Costs of childcare are ‘crippling’, a survey from Pregnant Then Screwed campaigners shows


More than a third of parents who return to work make a financial loss or just break even due to the unaffordable cost of childcare, mother’s rights campaign survey finds.

Childcare costs are ‘crippling’ for parents, a survey by campaigning group Pregnant Then Screwed has found.

The survey of more than 6,000 parents:

  • 5 per cent of those who return to work, only just break even or make a financial loss due to the cost of child care
  • 7 per cent of those who return to work either work fewer hours, have changed jobs due or stopped working due to child care costs (8 per cent do not work due to the cost of child care)
  • The average cost of paid for child care for under threes varies across the country, with London being the most expensive – an average £73.97 per day, and Northern Ireland being the cheapest – an average £42.31 per day.

The mean average daily cost of childcare for under threes was £53.55 per day, but this rises to £73.97 in London (equating to £369.85 for five days) while the average person took home £465 after tax per week according to the Office for National Statistics (2020).

UK world’s second most expensive childcare system
Pregnant Then Screwed said the research demonstrated that the OECD was correct in stating that ‘the UK has the second most expensive childcare system in the world’. Using average income and average daily cost of childcare, the average person could spend 53 per cent of their income on childcare – using the figures above. In April 2019, OECD stated that the average person spent 35.7 per cent of income on childcare.

Parents in the East of England are most impacted by the cost of childcare, with 40 per cent stating that earnings do not cover costs or are completely used on childcare costs.
Parents in Northern Ireland are faring the best, with 23 per cent stating that their earnings are not covering their  childcare costs, according to the survey.


Joeli Brearley, founder of Pregnant Then Screwed, said the childcare system was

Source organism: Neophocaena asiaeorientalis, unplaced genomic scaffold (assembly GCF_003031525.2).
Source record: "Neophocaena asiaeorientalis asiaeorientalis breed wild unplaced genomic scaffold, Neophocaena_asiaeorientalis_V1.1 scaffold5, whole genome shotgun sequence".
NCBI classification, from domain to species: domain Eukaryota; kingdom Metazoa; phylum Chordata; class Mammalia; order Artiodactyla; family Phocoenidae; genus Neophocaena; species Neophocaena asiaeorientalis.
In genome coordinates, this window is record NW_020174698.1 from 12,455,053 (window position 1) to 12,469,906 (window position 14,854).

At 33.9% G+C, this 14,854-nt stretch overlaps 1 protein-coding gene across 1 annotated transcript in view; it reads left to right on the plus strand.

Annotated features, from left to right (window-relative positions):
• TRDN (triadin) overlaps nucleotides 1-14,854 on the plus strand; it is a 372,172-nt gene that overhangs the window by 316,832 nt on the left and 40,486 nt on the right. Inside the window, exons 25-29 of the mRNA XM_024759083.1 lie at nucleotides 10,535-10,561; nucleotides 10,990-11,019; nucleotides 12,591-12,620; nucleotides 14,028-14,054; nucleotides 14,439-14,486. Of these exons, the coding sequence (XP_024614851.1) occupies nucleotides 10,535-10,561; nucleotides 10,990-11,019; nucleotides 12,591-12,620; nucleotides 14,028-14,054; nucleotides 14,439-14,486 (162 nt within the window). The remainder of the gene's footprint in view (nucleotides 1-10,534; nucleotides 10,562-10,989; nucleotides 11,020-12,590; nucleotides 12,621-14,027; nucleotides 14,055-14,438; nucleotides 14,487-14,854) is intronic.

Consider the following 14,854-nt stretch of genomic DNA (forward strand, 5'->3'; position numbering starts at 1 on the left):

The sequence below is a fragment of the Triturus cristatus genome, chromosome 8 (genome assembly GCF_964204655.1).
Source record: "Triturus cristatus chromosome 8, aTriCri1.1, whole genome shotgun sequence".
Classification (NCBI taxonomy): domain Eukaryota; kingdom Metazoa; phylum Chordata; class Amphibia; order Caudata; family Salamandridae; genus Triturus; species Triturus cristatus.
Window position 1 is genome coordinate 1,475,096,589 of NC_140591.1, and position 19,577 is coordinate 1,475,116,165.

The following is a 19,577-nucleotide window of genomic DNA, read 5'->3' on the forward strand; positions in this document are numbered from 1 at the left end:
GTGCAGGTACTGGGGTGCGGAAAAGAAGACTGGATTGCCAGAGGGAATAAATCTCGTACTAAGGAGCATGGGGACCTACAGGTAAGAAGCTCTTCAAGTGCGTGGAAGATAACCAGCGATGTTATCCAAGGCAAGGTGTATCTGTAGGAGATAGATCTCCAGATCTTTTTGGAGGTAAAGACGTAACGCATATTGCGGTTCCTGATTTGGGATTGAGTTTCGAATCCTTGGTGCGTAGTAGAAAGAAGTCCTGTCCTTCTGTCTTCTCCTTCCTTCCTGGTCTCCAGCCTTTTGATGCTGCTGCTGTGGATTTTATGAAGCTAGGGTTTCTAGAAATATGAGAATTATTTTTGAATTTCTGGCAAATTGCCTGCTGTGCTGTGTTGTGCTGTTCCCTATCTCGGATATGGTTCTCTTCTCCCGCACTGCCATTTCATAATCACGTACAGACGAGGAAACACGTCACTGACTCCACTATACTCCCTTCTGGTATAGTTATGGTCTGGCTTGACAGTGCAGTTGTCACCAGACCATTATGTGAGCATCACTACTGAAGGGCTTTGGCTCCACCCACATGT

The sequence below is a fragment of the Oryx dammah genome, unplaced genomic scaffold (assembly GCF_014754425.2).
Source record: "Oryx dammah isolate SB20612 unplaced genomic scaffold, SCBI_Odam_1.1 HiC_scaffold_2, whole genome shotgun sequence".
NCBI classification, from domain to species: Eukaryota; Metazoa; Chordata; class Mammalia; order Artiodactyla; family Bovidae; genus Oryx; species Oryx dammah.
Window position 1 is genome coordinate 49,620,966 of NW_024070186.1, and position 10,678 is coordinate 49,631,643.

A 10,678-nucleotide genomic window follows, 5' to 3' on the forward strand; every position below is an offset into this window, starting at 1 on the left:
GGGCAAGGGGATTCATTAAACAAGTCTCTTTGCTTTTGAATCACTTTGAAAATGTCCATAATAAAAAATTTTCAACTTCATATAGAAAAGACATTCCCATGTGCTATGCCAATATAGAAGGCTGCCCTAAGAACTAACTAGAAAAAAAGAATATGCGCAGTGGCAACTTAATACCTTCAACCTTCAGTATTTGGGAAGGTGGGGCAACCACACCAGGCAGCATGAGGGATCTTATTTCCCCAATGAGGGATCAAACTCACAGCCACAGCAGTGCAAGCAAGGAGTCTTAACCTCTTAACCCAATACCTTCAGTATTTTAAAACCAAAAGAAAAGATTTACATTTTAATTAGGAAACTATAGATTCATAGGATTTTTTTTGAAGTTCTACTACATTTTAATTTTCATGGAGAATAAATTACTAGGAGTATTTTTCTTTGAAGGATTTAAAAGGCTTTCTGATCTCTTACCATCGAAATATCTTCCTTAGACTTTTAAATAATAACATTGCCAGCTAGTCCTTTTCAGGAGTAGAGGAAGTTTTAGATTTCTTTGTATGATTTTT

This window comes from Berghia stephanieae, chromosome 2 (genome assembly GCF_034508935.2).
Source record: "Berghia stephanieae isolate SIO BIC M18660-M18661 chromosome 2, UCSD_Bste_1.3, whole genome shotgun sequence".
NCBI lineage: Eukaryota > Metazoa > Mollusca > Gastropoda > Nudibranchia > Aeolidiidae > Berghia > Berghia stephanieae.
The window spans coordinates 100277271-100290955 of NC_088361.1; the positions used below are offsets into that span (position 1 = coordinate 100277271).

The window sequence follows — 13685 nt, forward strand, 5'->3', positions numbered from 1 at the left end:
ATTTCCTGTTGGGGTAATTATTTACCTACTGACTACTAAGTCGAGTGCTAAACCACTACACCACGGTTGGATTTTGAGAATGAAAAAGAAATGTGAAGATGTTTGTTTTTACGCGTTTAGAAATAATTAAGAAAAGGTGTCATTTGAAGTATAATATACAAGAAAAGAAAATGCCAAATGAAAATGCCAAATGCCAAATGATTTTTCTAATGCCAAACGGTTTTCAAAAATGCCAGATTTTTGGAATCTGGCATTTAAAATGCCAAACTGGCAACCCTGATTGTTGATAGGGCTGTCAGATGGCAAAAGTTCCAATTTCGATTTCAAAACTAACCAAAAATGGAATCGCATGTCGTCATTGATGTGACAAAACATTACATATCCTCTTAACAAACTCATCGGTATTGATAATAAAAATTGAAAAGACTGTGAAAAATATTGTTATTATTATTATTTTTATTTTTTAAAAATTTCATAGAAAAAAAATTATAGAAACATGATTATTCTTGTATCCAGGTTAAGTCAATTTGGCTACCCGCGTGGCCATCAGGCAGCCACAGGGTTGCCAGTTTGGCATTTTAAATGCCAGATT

‘not working for parents and we know it’s not working for providers’.

She said the survey found 8 per cent respondents had not returned to work due to childcare costs, and for those who had: 47.2 per cent work fewer hours, 18.1 per cent work more hours and 11.2 per cent have had to change jobs because of the cost.

‘The cost is catastrophic for all, whether you’re a cleaner, teacher, or a lawyer; and our case studies demonstrate it is not just a subset of society that is suffering but all, and regardless of location too,’ she said.

For those on Universal Credit, the picture is bleaker because ‘there is no support in helping women get back to work’, the campaign group said.

The cost of childcare also varies drastically from region to region; with London being the most expensive and Northern Ireland being the cheapest option at £42.31 a day for under threes.  

Commenting on the findings, Neil Leitch, chief executive of the Early Years Alliance, said, ‘We know that for many parents, returning to work after having children is becoming less and less financially viable due to the high cost of childcare in this country.

‘But this will not, and cannot, change until the Government tackles the long-running issue of early years underfunding. 

‘Every year, nurseries, pre-schools and childminders see their costs rise as a result of increases in the national living and minimum wages, rent and mortgage costs, insurance premiums and a range of other business costs – and yet, for years now, government funding has failed to keep up with this.’ 

Mr Leitchsaid as a result, many providers had no choice but to increase parent fees ‘to try and plug this widening funding gap – and it is those parents of younger children, who are not eligible for any government schemes – who have seen the biggest impact’.

He said that while the Alliance fully recognises the stress and pressure that these costs place on working families, ‘rushing to call for so-called “free” childcare schemes to be extended to younger children isn't the answer – because if the Government funds this as poorly as they have been funding the existing offers, the early years sector in this country simply will not survive’.

He added, ‘If we truly want to support parents to be able to access affordable, sustainable and quality early years care and education, we as a country must invest what is needed.’

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